Blurry emergency car ambulance

What’s the worst day in a state trooper's life? Josh Lewis knows.

Thursday, Lewis, a Colorado State Patrol trooper, talked about it as part of the Colorado Department of Transportation’s annual summit, this year focused on safety.

The summit included remarks from Gov. Jared Polis, but Lewis’ story about his worst day hushed the audience of hundreds at the Hyatt Regency Denver at Colorado Convention Center.

It started with a call to go to the scene of an accident on Interstate 25, he said. Before he had barely exited his car, he was asked to go to a nearby hospital.

At the hospital, Lewis found the accident victims: a mother and two pre-teen children. Doctors had stabilized the mother and the children.

But a third child, an 8-year-old boy, had died, thrown out of the vehicle on impact because he wasn’t wearing a seatbelt.

Trooper John Lewis of the Colorado State Patrol.

Trooper John Lewis of the Colorado State Patrol.

“Me, with only two or three years" experience at that moment, Lewis recalled. He was asked by a nurse to talk to the mother, who wanted to know what happened to her children.

“Everyone in that room looked at me to tell her what was going on," he said.

The mother was barely stabilized enough to be coherent, and Lewis had to tell her that she rolled her vehicle, and that her son had been killed.

Her reaction was what you would expect, he said, sadly. "I stepped back to allow the nurses to comfort her."

Moments later, another nurse tugged on his sleeve, asking him to tell the grandmother what was going on, he said. So for the second time that day, he had to tell someone that a loved one, a child, had been killed.

“That was a bad day,” Lewis said.

The mom wasn’t on her phone, she wasn't a bad person, he added. She was reaching for a drink and momentarily took her eyes off the road,  started to swerve and overcorrected, and the car rolled, ejecting her son, the trooper said.

Just two small faults, he said: being distracted and not buckling in her son. And their lives were changed forever.

“I don’t want any more bad days," Lewis -- now a public information officer with the State Patrol -- told the audience. "That’s why we’re here. No more bad days.”

Traffic deaths are up some 30% in Colorado over the last three years, Polis told the audience in brief remarks in which he described ways his administration is working to improve safety.

One effort he cited: an executive order in August aimed at reducing interactions on the state's roadways between wildlife and vehicle traffic.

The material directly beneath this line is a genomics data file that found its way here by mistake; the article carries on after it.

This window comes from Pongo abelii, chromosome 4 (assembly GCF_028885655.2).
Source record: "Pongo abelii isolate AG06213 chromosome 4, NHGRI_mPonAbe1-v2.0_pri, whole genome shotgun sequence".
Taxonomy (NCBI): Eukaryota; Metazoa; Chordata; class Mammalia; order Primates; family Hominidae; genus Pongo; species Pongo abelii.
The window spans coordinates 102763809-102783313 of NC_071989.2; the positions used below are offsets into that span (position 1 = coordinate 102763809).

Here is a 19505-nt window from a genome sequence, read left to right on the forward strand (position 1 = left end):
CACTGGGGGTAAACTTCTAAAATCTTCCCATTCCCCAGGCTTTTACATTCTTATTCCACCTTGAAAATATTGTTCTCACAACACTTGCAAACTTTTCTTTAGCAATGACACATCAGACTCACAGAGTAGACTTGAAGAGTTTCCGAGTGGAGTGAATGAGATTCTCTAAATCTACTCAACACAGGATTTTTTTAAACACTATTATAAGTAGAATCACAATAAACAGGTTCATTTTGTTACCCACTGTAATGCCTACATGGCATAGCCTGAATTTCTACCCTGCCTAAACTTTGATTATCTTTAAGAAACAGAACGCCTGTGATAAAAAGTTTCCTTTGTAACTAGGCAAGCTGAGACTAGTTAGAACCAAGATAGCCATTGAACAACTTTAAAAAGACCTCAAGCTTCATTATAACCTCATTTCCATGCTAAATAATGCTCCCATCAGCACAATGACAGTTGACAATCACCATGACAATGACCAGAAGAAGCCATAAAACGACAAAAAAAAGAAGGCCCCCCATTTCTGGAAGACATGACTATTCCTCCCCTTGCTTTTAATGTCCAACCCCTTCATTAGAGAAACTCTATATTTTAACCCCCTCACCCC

Wildlife and vehicles collide almost 4,000 times per year, resulting in about $80 million in damage, not to mention the harm to animals, according to a statement from the governor’s office that accompanied the executive order.

The state also must “continue to spread awareness and change the culture around distracted or drunk driving," Polis added. “The goal is zero traffic deaths. There is no number that is acceptable.”

For every $2 million spent on safety, a life is saved, he said, and 60 fewer people are injured.

CDOT Executive Director Shoshana Lew told the audience that recent outreach efforts have shown Coloradans are concerned about safety on the state’s roads and highways. The department’s “Whole System, Whole Safety” initiative (also the theme of Thursday’s summit) redoubles the department’s goal to improve safety and reduce vehicle crashes by 2,500 by 2020 and by 7,500 by 2022, she said.

Tha initiative has included strategies like adding more six-inch reflective striping, from 114 miles now with a goal of 9,000 miles by June 2022. It’s a simple strategy but one that can save lives, Lew said.

CDOT also is investing in new cable guardrails and rumble stripes, simple investments that “change driver experience and focus on driving safely," she said.

The department also is looking toward the future -- and future drivers -- by encouraging driver education to focus on the human factors of driving earlier on, and working with motor carriers to improve education around the challenges of driving in Colorado’s mountains.

CDOT has been holding outreach meetings all over the state for the past five months, Lew noted. Some of the concerns:

  • Rural areas want to see more shoulders, not just for safety but for bicycles and farm traffic, as well as more passing lanes on the state’s two-lane highways and more wildlife crossings.
  • Urban residents are more focused on heavy traffic and distracted driving.

The summit concluded with workshops on “self-powered mobility safety” (bicycle and pedestrian safety), strategies to improve driver behavior and how to keep the roadways safer.

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